With his difficult guest out of the way, Młokosiewicz set about drawing up a written account of his victory:

“Having carried out such duties, I then took a moment in order to draw up a report to the Governor of Málaga, as well as to Colonel [Tadeusz Woliński], Commander of the 4th Infantry Regiment of the Duchy of Warsaw, who was also then based in Malaga. The courier bearing these reports reached Villa Modena and there encountered the vanguard of General Sébastiani. He, hurrying to the rescue of Fuengirola had reached this place, half way from Málaga and the general was most concerned about the fate of Fuengirola because, when passing through Torremolinos, he had received a message from the commander there that I been blown up along with my garrison. The probable explanation for that rumour was that an some of the English ammunition had burnt and exploded following the initial seizure of the battery.”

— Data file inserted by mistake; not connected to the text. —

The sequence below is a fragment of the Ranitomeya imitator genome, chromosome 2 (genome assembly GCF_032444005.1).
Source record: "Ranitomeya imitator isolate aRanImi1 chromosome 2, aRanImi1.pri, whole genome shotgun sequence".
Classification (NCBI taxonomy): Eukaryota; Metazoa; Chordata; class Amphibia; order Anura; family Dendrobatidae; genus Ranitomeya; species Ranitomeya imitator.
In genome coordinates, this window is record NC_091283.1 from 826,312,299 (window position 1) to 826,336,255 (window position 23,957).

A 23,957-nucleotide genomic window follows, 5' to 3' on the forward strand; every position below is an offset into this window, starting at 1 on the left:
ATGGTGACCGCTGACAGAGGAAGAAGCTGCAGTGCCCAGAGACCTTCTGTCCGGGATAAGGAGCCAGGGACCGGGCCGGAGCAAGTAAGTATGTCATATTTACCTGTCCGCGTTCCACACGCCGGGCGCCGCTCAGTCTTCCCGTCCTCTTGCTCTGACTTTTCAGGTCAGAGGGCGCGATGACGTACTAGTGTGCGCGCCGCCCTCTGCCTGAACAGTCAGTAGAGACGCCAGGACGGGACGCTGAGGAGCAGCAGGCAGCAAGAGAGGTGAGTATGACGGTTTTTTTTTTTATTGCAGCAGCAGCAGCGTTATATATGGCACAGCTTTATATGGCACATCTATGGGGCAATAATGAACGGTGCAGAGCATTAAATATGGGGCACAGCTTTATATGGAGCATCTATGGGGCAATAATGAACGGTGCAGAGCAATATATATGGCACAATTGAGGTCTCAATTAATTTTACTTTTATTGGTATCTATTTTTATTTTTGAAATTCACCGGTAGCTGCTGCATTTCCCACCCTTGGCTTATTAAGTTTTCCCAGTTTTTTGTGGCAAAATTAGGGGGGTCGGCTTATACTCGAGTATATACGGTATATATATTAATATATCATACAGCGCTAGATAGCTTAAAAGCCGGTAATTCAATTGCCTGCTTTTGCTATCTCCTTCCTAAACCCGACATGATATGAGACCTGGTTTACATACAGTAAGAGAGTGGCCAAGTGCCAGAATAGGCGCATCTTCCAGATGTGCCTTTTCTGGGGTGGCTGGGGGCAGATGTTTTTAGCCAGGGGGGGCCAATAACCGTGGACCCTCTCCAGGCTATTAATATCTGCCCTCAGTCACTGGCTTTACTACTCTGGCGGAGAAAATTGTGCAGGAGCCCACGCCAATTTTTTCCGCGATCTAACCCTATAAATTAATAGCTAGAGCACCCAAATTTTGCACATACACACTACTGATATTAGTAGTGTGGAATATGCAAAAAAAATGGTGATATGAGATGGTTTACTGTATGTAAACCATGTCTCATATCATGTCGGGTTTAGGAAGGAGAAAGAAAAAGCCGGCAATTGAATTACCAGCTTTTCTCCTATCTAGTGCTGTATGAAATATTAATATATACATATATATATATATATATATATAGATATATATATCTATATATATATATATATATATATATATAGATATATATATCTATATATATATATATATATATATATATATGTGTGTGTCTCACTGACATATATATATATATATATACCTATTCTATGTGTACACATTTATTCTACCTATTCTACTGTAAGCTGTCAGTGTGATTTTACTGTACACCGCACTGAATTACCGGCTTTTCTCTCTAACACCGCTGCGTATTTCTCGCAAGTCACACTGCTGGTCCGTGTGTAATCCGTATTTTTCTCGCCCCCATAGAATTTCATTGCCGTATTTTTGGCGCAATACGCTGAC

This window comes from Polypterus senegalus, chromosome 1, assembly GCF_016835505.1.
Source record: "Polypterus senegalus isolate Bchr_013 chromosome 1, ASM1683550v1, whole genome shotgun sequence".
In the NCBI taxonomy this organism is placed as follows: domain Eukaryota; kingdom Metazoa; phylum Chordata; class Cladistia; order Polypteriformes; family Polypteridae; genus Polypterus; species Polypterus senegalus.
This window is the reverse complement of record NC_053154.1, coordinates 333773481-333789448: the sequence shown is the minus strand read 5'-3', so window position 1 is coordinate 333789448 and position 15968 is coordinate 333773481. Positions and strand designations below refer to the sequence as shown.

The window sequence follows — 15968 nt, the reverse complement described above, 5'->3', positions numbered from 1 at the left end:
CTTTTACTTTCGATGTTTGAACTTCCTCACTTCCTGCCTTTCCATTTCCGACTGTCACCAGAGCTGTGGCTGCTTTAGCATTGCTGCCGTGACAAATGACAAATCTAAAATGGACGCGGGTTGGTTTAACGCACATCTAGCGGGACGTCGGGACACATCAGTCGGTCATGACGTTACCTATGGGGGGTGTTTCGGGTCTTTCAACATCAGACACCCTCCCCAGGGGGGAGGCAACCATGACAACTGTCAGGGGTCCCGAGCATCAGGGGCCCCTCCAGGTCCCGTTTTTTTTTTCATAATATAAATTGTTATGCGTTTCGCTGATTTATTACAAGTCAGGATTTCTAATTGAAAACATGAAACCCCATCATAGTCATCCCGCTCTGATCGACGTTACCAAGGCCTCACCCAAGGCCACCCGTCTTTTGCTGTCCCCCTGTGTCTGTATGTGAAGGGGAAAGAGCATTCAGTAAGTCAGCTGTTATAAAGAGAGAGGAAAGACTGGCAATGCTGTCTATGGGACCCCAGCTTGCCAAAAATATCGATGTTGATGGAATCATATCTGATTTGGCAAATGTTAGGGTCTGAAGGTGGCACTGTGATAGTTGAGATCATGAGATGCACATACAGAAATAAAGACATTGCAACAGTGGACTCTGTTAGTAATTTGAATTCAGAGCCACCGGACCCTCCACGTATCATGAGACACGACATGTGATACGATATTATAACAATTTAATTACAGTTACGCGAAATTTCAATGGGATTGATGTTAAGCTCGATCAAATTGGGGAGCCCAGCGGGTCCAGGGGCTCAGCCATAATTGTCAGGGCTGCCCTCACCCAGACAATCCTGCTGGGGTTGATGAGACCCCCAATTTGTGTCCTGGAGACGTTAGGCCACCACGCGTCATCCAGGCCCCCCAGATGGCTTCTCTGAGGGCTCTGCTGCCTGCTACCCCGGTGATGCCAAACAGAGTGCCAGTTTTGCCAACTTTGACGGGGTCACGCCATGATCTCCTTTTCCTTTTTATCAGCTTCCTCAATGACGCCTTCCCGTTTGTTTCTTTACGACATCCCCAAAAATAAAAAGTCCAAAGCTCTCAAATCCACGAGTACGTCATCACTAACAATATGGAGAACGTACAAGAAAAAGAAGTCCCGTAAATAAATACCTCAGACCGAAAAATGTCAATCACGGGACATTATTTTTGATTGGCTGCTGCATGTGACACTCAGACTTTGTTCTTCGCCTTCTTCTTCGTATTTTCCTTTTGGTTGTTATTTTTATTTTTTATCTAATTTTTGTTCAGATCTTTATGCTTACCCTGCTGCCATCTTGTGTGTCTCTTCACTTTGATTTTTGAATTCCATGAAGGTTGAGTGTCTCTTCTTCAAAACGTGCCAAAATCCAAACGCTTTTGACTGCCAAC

It was quite an achievement and Sébastiani was delighted:

“I came out of the castle in order to receive General Sébastiani who had come up to the walls and seeing the six English guns, politely declared his approval of my conduct and expressed his congratulations. He inquired about the battle in the minutest detail and inquired after General Blayney. When informed that he had been sent on to Mijas with the intention of then conveying him further to Málaga, he ordered his aide-de-camp to take a squadron of cavalry and bring him back to Fuengirola. He also had ordered that one of his horses be provided for that general. After this he and his entire staff accompanied me as we inspected the battlefield, with me obliging him by describing all the enemy’s movements and the details of our attack, and this was to serve as a the basis of an outline of the battle so that a report could be drawn up and sent on to France.”

That report of Sébastiani’s was short but gave credit where credit was due for a significant victory: